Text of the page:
Recent pro-bankruptcy Student Loan changes for the year 2023 will make discharges of student loan debt less difficult
The year 2023 could be a game-changer for those struggling with Federal student loan debt ( this does not apply to private student loans). Late in 2022, the Department of Justice issued guidance on how to handle student loans in bankruptcy cases. This guidance is essentially the "rules" that government attorneys must follow when dealing with student loan debt in bankruptcy and overall these guidelines are much more accepting a discharge or partial discharge of a student loan.
The guidance advises Department attorneys to stipulate to the facts demonstrating that a debt would impose an undue hardship and recommend to the court that a debtor's student loan be discharged if three conditions are met: (1) the debtor currently lacks the ability to repay the loan; (2) the debtor's inability to pay the loan is likely to persist in the future; and (3) the debtor has acted in good faith in the past in attempting to repay the loan.
This may not seem like much, but it's a significant shift in how student loans are handled in bankruptcy. The three factors are summarized as follows:
Present ability to pay
This process was streamlined by allowing debtors to sign an "attestation" which is a sworn statement of the debtor's financial condition and they'll be allowed to attach supporting documents as "proof" of their financial condition. The form will use expenses set by the IRS (IRS Standards) to determine the minimum that a debtor needs to live. In the past, a persons expenses where challenged at every step with questions like, do you really need a cell phone?
Ability to pay persists into the future
This condition is reviewed to see if it will persist into the future. Bad luck now doesn't mean bad luck forever. Even better is that there will be some presumption that the debtor cannot pay when the following are present: (1) the debtor is age 65 or older; (2) the debtor has a disability or chronic injury impacting their income potential; (3) the debtor has been unemployed for at least five of the last ten years; (4) the debtor has failed to obtain the degree for which the loan was procured; and (5) the loan has been in payment status other than ‘in-school’ for at least ten years. These presumptions are rebuttable but the "presumption" goes a long way for success. In the past, even severely disabled Debtors were considered "able" to work and pay for their student loan debts.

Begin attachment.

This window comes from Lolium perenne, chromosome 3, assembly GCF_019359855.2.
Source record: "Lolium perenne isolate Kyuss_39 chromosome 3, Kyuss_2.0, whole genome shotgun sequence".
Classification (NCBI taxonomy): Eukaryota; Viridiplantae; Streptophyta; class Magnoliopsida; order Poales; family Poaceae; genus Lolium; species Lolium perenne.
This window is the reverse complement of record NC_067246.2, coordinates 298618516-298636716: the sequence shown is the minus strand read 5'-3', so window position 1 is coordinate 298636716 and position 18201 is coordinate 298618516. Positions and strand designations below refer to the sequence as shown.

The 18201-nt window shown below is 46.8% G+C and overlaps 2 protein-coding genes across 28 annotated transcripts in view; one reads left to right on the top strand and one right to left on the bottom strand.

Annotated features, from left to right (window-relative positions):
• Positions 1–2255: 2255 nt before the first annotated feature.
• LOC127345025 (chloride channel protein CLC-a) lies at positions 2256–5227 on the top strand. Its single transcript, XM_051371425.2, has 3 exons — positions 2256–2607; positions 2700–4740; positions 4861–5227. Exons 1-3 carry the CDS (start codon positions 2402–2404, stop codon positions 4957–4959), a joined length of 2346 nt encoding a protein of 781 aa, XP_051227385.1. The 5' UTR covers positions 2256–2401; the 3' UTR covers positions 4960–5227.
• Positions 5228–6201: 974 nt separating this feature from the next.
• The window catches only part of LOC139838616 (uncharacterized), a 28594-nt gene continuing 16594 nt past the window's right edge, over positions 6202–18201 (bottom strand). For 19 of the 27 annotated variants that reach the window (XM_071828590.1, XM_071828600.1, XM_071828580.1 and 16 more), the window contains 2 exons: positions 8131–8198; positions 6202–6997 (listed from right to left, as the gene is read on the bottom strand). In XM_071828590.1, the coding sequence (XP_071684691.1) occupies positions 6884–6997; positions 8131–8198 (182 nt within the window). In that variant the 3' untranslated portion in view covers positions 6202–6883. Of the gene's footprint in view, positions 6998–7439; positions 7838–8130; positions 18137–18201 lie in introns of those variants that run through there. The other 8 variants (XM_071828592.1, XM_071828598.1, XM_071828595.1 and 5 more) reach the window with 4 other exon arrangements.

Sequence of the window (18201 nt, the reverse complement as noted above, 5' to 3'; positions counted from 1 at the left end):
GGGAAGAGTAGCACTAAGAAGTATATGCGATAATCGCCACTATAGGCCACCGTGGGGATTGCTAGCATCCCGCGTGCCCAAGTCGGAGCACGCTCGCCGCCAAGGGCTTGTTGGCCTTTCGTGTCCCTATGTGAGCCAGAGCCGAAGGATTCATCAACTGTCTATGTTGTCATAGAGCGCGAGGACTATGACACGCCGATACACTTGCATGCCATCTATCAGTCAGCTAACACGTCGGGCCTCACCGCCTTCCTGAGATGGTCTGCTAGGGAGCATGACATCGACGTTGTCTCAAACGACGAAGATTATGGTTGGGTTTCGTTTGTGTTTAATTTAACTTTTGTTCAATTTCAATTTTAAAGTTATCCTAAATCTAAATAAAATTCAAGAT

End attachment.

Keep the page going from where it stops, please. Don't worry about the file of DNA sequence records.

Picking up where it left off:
Assessment of "good faith" in paying the student loans in the past
This prong reviews whether the debtor has demonstrated good faith in meeting their student loan payment obligations. Sample factors that will be considered to demonstrate good faith are: making a payment; applying for a deferment or forbearance (other than in-school or grace period deferments); applying for an IDRP plan; applying for a federal consolidation loan; responding to outreach from a servicer or collector; engaging meaningfully with Education or their loan servicer, regarding payment options, forbearance and deferment options, or loan consolidation; or engaging meaningfully with a third party they believed would assist them in managing their student loan debt. The good faith standard also assesses criteria such as “the debtor’s efforts to obtain employment, maximize income and minimize expenses.”
Consideration of Assets to pay student loans
The guideline suggests that assets necessary for the health and welfare of the debtor (such as a house or retirement account) should only be rarely sold to contribute towards the student loan debt. This is a big step towards avoiding a complete sale of assets to pay towards the debt.
Overall, this guidance is a positive step towards helping those struggling with student loan debt in bankruptcy. By streamlining the process and providing specific factors for determining undue hardship, it may make it easier for individuals to have their student loan debt discharged in bankruptcy. You can read the guidance below.